Originally Posted by surfer1280
A few weeks ago I went to Scarborough State Beach in Naragansett.
I had heard Naragansett offered some of the best surfing in the northeast.
I was disappointed.
The surf wasn't that great...and in fact...all of the RI beaches I have been to, Misquamicut/Charleston...weren't much better than what I had hoped for.
I thought Rhode Island beaches had generally warm water and a good surf...instead the felt pretty cold and not much like the ocean but a better version of the sound.
This prompted a couple of questions I wanted to know about
1) Which Rhode Island beaches are good ones for surfing?
-Is Misquamicut/Scarborough/Roger Wheeler/Point Judith any good or do you have to go to Narragansett Town BeachNewport to get a good surf (which I want to avoid because it is SO expensive).
2) About the water...is it best to wait until August?
3) Do any of the Rhode Island beaches touch the Atlantic Ocean instead of the Block Island or Narranagansett Bay?
As an older beach bum…maybe I can help. I have surfed a bit up and down the Atlantic from Rhode Island to Florida, and spend a fair amount of time on East Coast beaches 12 months a year. Living in eastern Connecticut I go to Rhode Island and Long Island, NY beaches often.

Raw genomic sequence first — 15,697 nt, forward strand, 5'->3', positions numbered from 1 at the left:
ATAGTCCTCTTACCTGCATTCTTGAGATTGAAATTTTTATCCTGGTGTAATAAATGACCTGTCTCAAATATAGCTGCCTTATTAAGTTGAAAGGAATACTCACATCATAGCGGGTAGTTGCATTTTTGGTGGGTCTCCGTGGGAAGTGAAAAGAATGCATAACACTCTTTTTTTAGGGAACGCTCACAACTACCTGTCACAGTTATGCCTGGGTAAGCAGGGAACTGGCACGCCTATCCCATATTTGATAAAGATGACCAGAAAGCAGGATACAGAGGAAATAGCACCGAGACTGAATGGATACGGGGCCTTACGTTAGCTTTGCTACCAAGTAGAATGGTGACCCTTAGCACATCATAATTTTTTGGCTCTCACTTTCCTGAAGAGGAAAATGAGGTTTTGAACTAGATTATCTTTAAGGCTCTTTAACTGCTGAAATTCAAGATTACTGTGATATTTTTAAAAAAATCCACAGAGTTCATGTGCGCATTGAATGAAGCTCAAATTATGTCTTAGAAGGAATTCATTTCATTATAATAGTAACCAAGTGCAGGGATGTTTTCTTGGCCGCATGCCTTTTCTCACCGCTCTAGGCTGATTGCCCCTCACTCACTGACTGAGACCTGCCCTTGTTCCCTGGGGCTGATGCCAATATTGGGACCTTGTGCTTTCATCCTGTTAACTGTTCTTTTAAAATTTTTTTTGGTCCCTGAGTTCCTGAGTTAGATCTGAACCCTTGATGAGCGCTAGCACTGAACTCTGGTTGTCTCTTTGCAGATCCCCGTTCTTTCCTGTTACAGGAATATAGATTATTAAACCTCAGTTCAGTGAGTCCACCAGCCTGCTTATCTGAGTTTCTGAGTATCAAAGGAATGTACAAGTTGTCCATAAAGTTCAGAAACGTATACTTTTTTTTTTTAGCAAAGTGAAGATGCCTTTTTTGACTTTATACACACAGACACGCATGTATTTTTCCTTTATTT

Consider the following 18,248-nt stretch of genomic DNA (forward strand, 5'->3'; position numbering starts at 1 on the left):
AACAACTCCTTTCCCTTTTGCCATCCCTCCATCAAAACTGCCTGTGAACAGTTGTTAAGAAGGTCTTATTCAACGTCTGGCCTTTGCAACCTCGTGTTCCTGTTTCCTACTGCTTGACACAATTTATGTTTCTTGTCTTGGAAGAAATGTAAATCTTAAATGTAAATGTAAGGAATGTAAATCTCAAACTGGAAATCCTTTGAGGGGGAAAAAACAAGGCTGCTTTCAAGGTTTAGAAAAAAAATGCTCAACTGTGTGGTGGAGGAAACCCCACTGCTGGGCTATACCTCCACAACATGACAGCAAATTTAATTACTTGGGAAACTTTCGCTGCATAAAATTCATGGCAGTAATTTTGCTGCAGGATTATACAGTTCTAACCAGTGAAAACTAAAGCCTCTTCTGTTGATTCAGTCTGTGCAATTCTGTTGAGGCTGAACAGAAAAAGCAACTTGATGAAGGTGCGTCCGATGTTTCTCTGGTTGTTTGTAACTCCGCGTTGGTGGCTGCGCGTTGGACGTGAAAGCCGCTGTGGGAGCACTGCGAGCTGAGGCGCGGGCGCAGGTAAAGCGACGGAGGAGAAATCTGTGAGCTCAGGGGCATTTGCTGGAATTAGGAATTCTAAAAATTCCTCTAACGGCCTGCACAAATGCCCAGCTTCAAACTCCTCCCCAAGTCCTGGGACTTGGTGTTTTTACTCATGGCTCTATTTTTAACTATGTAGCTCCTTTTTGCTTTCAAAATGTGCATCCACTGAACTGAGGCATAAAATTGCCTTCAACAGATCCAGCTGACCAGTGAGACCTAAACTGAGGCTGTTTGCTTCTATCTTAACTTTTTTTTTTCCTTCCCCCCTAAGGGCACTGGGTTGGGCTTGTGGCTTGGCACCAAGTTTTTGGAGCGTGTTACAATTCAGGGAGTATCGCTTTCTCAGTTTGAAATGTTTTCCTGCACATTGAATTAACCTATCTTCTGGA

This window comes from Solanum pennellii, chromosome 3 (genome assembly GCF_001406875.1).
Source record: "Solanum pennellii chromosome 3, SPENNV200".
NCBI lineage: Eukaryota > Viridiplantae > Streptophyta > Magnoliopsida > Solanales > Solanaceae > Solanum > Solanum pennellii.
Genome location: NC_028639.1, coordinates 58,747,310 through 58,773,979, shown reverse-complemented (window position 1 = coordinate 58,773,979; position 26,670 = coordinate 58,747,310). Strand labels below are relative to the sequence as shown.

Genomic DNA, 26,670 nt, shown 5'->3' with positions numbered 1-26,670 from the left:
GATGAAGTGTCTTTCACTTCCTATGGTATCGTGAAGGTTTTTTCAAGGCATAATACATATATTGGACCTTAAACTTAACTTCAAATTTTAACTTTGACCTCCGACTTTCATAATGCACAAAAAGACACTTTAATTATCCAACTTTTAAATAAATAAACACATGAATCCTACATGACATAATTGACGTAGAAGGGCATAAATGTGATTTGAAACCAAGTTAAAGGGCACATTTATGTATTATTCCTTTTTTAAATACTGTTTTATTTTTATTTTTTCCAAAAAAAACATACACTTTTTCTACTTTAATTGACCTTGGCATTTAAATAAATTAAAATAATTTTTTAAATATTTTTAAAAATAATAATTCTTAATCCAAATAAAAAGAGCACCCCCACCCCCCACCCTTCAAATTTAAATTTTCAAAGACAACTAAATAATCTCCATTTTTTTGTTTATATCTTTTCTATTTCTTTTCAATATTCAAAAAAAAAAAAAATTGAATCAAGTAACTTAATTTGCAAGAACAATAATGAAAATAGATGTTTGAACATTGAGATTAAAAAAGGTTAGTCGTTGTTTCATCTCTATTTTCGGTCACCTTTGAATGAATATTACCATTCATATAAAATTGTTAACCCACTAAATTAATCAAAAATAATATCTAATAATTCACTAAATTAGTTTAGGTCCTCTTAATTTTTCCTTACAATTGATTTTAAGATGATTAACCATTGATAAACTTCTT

First, a geography note: I am a bit confused by your question “Do any of the Rhode Island beaches touch the Atlantic Ocean instead of the Block Island or Narragansett Bay” ?
The ENTIRE Rhode Island south coast touches the Atlantic. Block Island Sound is NOT an enclosed body of water (like Long Island Sound). The name Block Island Sound is just the name give to the area waters around tiny Block Island (about 3 miles wide, 15 miles off Rhode Island coast near Green Hill). When you are standing on most of the beaches in South County Rhode Island (Misquamicut, East Beach, Point Judith, Narragansett…etc), and look out over the Atlantic…the next land mass in front of you is Grand Turk Island in the southern Bahamas (lol).
Now on to just a few things to remember:
1) The Atlantic surf takes a long time to warm up in spring… and a long time too cool down in fall.
Water heats up and cools off slower than land. So while the Atlantic surf can still be cool in June…it can be quite warm in early October. I spend much more time swimming the last weeks of September than in early June (September is the best beach month on the East Coast by far). The year before last, there was 70 F surf off RI/Long Island, NY until mid October. Bottom line
…the surf is cool (below 65 F) until mid July, then it’s fairly warm (70 - 74 F +) until the first week of October. Of course much depends on getting normal summer weather (this year the very cool spring was not helpful). Forget swimming/surfing north of Rhode Island. The true New England coast (Massachusetts’s north to Canada) is way to cold to swim/surf with out a heavy wet suit (and gloves) and the water is pitch black.
Remember (this always shocks people)… in a normal summer, the Atlantic surf in the lower Northeast (from Rhode Island south to Ocean City, MD)…is just as warm (or warmer) than the surf off southern California in summer. Of course from Myrtle Beach, South Carolina southward to Florida - the Atlantic is like bath water in summer (often 83 to 86 F), while it’s 65 F off San Diego or Santa Monica, CA.
The West Coast may have the waves…but the water is freezing most of the time (lol).
2) Wind Direction…SOUTH or SOUTHWEST.